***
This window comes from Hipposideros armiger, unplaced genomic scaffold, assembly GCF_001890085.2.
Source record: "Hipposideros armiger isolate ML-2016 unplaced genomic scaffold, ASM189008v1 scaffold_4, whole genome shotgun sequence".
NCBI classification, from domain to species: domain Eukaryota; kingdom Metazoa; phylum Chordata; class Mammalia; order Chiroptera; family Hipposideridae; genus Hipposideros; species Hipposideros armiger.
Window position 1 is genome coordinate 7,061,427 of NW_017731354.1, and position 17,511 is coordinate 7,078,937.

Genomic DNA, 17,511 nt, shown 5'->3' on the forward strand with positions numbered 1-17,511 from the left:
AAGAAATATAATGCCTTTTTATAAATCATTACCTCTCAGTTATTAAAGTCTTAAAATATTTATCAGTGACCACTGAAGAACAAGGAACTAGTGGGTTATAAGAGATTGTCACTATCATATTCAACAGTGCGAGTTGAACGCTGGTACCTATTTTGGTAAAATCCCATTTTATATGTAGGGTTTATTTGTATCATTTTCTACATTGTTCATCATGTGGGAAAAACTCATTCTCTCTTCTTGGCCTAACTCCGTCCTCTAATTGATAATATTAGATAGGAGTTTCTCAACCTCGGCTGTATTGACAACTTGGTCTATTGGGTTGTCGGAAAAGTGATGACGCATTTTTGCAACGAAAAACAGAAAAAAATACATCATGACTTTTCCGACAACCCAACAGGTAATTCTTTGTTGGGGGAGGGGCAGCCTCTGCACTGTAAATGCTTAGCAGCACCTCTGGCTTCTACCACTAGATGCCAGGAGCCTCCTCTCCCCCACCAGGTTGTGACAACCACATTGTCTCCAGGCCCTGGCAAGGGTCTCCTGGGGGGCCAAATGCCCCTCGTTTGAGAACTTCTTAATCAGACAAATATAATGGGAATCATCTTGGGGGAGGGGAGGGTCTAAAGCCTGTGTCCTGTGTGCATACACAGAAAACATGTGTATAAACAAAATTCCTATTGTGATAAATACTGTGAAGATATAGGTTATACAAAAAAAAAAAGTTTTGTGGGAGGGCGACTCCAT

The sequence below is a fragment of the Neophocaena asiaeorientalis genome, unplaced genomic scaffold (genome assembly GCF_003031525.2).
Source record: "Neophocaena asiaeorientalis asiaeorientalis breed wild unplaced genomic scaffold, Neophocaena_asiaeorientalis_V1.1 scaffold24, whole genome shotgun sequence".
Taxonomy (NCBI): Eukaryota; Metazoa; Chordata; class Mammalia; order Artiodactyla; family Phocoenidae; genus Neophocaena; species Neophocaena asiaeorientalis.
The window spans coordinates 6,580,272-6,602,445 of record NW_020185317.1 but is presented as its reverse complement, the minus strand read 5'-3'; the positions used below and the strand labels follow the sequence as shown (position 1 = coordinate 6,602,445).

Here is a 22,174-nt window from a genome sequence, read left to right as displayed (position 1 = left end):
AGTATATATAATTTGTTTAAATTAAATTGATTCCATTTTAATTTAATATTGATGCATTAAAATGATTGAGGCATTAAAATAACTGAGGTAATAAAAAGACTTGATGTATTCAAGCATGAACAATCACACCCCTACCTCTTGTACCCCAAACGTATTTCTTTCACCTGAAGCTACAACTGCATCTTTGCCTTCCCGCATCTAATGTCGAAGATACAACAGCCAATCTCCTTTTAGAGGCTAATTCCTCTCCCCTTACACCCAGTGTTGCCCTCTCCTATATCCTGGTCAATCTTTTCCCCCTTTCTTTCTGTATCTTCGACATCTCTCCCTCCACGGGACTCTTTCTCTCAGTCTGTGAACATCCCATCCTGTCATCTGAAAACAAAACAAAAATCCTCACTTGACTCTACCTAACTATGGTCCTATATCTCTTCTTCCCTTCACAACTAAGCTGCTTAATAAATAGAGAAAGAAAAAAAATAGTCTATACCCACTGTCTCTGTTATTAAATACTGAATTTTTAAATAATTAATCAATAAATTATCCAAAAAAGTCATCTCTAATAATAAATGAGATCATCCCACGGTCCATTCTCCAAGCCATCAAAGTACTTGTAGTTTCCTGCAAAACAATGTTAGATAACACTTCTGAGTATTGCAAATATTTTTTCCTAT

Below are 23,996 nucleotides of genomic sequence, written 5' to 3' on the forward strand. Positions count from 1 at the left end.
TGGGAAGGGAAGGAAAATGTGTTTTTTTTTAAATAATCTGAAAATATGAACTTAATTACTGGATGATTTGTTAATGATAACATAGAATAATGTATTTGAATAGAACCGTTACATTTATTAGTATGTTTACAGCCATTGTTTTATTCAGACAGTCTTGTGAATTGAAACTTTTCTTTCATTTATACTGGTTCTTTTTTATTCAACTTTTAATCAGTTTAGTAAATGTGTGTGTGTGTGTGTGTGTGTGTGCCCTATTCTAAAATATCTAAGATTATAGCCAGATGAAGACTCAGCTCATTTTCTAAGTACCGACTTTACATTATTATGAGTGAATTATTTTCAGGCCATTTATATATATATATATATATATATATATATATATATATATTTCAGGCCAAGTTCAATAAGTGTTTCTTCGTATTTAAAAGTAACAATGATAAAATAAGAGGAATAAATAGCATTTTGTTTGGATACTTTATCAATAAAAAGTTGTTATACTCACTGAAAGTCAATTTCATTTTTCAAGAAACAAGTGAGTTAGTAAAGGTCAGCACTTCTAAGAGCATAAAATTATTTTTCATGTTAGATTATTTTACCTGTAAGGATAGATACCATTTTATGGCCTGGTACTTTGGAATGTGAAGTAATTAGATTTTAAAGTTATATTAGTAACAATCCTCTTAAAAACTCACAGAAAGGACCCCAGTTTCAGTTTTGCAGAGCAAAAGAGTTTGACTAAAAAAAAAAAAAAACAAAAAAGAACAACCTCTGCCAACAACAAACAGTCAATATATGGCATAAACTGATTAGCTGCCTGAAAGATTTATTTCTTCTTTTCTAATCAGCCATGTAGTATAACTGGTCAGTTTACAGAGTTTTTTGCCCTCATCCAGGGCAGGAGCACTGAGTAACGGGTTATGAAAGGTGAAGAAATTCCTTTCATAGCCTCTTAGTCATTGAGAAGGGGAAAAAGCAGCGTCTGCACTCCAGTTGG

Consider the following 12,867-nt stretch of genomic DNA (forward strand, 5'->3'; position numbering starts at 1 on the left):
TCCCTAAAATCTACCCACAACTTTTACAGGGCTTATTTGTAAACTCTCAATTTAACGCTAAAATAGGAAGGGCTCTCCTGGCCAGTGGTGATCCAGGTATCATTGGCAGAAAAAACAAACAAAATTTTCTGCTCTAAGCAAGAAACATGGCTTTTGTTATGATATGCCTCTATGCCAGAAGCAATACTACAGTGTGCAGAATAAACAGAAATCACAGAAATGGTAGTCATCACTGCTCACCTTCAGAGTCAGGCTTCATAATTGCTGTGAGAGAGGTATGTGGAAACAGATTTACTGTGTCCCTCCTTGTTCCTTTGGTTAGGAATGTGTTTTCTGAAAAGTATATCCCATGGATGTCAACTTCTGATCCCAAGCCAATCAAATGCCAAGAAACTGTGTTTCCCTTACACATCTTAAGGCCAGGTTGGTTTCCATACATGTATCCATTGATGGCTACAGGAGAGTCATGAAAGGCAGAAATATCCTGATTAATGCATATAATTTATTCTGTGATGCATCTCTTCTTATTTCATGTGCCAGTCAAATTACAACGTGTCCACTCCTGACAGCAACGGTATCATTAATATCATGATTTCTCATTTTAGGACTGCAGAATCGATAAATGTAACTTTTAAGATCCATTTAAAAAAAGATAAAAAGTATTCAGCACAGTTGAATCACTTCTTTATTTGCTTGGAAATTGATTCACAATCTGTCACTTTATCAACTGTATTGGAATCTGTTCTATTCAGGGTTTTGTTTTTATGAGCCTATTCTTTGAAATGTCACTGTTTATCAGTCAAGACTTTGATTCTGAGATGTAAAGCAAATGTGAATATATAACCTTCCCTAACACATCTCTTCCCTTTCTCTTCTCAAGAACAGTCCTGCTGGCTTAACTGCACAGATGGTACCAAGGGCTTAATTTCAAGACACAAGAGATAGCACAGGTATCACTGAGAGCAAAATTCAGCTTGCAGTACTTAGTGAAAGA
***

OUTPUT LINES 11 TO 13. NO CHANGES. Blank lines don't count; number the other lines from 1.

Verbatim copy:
Here is a 22,174-nt window from a genome sequence, read left to right as displayed (position 1 = left end):
AGTATATATAATTTGTTTAAATTAAATTGATTCCATTTTAATTTAATATTGATGCATTAAAATGATTGAGGCATTAAAATAACTGAGGTAATAAAAAGACTTGATGTATTCAAGCATGAACAATCACACCCCTACCTCTTGTACCCCAAACGTATTTCTTTCACCTGAAGCTACAACTGCATCTTTGCCTTCCCGCATCTAATGTCGAAGATACAACAGCCAATCTCCTTTTAGAGGCTAATTCCTCTCCCCTTACACCCAGTGTTGCCCTCTCCTATATCCTGGTCAATCTTTTCCCCCTTTCTTTCTGTATCTTCGACATCTCTCCCTCCACGGGACTCTTTCTCTCAGTCTGTGAACATCCCATCCTGTCATCTGAAAACAAAACAAAAATCCTCACTTGACTCTACCTAACTATGGTCCTATATCTCTTCTTCCCTTCACAACTAAGCTGCTTAATAAATAGAGAAAGAAAAAAAATAGTCTATACCCACTGTCTCTGTTATTAAATACTGAATTTTTAAATAATTAATCAATAAATTATCCAAAAAAGTCATCTCTAATAATAAATGAGATCATCCCACGGTCCATTCTCCAAGCCATCAAAGTACTTGTAGTTTCCTGCAAAACAATGTTAGATAACACTTCTGAGTATTGCAAATATTTTTTCCTAT

Below are 23,996 nucleotides of genomic sequence, written 5' to 3' on the forward strand. Positions count from 1 at the left end.